Literary Life

Word to the Book Nerd

Six Wordstock writers to watch

By Helyn Trickey October 7, 2009

Woodstock, the hippie music festival, was all about free love, getting seriously Zen, and searching out mind-bending, new experiences. Granted many of them were hallucinatory or fueled by Sly & the Family Stone, but that’s cool, right? Portland’s literary festival and pun-ish namesake, Wordstock, riffs on some of those same themes this year, and in today’s slouching economy, nothing could be more refreshing.

While Wordstock isn’t exactly free, it’s cheap and accessible. Just five bucks per day pipes you into the Oregon Convention Center and puts you in the orbital pull of more than 150 writers of every stripe. And this year it’s easier than ever to discover a new author or genre guaranteed to stoke your literary appetite. Sure, there are a couple of big names that require extra dough—and we think they’re worth seeing—but there are plenty of other scribes and styles to explore that won’t tug on your wallet. Here’s a half-dozen can’t-miss Wordstock offerings:

Sherman Alexie This guy seems to have the magic touch. No matter what form Alexie attempts—short stories, poetry, novel, young adult fiction, or screenplay—he wracks up literary accolades with the finesse of a pool shark. Check out Alexie’s novel Reservation Blues, where he stretches the conventions of storytelling by combining traditional Native-American myths with magical realism. Another good reason to catch him in person: he tells great dirty jokes. (A $20 fee includes a copy of his latest short-story collection, War Dances.)


Chelsea Cain We know one thing for sure: former Oregonian reporter Cain gives good gore. And she eschews most of those lame stereotypes that stalk the thriller genre by making the protagonist in her wildly popular Heartsick trilogy a leggy, sexy serial killer of the female persuasion. Her latest book, Evil at Heart is also a New York Times bestseller.

Ethan Canin It’s not enough that Canin is Einstein-smart (he attended Stanford University, the University of Iowa Writer’s Workshop and then Harvard Med School), but he’s also a lyrical, almost hypnotic, writer. If we didn’t love him for his talent, we’d have to hate him for his stratospheric IQ. Good thing he won us over with his thoughtful story collection Emperor of the Air. His latest novel is America America, a sprawling story about the corrosion of social and economic class.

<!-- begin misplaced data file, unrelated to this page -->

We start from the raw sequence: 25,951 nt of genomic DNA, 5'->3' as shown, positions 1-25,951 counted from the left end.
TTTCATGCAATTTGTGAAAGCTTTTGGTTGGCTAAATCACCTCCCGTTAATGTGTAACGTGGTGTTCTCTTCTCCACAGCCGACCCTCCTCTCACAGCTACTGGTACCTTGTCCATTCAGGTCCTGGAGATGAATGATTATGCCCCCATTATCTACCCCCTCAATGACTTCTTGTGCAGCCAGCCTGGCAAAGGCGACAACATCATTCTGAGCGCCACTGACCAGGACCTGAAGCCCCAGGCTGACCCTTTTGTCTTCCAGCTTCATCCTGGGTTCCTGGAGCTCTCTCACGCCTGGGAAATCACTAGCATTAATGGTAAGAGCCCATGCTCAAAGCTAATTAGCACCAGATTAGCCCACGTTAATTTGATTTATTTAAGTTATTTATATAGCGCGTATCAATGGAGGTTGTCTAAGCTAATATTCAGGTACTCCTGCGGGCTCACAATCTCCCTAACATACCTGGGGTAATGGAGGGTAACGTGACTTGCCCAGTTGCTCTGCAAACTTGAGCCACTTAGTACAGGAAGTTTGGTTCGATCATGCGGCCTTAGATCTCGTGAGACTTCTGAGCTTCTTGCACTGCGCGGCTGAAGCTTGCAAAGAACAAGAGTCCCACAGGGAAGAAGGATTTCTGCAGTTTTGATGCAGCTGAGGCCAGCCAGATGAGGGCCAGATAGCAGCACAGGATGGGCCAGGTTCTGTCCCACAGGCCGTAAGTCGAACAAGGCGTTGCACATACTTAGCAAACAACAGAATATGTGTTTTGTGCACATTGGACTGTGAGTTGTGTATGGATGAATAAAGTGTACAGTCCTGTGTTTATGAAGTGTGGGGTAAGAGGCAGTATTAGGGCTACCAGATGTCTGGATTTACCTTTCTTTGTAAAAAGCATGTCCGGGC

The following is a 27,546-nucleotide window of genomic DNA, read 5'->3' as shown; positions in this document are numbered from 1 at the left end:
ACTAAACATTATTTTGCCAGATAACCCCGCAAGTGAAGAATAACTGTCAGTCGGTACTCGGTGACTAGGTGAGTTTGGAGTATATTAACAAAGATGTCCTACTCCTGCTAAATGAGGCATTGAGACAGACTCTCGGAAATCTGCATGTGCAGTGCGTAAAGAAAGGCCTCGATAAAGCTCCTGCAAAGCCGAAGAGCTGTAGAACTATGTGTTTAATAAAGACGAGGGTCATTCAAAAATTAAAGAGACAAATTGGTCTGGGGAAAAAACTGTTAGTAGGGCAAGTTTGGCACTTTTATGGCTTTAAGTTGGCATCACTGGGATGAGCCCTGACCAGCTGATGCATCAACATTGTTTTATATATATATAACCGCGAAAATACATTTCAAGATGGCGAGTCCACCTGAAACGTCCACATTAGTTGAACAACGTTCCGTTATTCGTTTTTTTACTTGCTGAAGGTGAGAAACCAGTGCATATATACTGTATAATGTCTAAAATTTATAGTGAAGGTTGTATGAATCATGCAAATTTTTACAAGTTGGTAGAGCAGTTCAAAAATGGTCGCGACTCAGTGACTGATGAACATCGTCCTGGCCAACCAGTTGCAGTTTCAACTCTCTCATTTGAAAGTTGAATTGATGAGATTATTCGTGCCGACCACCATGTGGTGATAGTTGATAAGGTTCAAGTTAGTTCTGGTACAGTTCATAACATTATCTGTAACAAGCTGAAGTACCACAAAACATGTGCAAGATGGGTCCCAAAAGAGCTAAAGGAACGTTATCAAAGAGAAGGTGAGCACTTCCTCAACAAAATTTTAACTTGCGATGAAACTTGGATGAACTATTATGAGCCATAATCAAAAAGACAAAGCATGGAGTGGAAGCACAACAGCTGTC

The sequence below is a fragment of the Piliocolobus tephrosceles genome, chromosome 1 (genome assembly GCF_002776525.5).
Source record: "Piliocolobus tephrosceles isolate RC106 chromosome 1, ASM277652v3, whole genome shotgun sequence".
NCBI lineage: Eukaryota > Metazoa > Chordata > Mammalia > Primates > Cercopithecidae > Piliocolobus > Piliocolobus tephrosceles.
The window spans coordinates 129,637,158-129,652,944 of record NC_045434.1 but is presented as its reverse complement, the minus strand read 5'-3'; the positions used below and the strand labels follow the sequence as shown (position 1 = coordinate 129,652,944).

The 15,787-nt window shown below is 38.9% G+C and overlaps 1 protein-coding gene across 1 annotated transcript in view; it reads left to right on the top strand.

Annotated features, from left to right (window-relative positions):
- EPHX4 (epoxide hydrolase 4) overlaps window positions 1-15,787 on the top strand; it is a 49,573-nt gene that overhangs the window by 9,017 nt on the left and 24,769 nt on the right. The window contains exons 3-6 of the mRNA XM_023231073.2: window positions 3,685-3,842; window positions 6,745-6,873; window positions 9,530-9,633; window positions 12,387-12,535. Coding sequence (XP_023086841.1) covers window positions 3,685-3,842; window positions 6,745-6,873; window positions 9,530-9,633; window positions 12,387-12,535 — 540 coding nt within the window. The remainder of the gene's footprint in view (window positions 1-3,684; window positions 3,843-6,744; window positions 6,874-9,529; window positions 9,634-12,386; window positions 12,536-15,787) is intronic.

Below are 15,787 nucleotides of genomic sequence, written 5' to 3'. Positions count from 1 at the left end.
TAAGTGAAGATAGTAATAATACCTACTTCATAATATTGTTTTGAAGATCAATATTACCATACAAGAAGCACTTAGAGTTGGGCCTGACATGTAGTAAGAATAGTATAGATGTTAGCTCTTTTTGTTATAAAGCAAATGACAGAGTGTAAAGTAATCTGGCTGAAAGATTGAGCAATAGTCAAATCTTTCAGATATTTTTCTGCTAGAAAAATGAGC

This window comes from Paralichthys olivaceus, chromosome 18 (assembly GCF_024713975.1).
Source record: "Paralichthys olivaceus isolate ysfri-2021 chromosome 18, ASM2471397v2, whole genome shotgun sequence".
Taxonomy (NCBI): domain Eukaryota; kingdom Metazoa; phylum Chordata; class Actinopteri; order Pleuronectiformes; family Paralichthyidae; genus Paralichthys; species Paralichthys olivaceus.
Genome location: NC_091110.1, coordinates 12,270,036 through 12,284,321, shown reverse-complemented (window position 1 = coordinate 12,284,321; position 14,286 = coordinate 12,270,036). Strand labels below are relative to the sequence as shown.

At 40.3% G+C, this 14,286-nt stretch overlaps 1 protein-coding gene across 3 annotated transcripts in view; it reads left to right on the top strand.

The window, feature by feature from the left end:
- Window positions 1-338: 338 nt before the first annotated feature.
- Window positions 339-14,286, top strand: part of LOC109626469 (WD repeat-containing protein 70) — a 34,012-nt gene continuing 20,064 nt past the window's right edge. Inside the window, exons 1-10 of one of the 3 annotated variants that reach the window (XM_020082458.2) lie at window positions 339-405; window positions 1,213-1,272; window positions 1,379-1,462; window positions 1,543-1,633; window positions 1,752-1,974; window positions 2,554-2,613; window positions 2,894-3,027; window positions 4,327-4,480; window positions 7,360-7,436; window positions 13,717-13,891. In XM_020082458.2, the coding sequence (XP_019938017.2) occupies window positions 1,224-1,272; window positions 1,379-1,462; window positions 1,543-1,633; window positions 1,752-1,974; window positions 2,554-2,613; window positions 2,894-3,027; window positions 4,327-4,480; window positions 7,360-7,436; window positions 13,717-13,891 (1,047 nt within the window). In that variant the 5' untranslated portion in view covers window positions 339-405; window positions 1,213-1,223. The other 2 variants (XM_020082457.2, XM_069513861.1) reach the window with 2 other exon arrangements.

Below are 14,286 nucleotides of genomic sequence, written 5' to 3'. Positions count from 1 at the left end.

James Ellroy should have fans howling for more. (Below) Local lass-made-good Chelsea Cain will read about her murderous alter ego.

James Ellroy He’s the Demon Dog; a self-described "white knight of the far right" and "foul owl with the death growl." Ellroy’s provocative antics in interviews and at public readings is just one reason to catch his appearance. Another reason: this guy has written some of the most engaging crime and historical drama fiction out there. Several of his novels have been made into movies, including L.A. Confidential and The Black Dahlia. His latest tough-guy tome, Blood’s A Rover, concludes his American Underworld trilogy.

Peter H. Fogtdal First, you should know that during his reading Fogtdal will probably hop around, stand on a chair, shout and/or wave his arms wildy about his head. This Dane is as much a performer as he is a skilled writer. Fogtdal has written 12 books in his native tongue, but recently released his first novel in English, The Tsar’s Dwarf, a novel well-reviewed for its humor and raw intensity.

Joyce Maynard She’s a journalist with enviable writing chops who’s been published in all the usual places: the New York Times, Newsweek, Salon, USA Weekly. In 1999 she published a shocking memoir, At Home in the World, that detailed her affair—when she was 18 years old—with reclusive author J.D. Salinger. But following her adventures in fiction is just as satisfying. Her novel, The Usual Rules was deemed one of the 10 best books of 2003 for young readers by the American Library Association. Her latest offering, Labor Day, is a mesmerizing story about a drifter who changes the lives of a damaged family.

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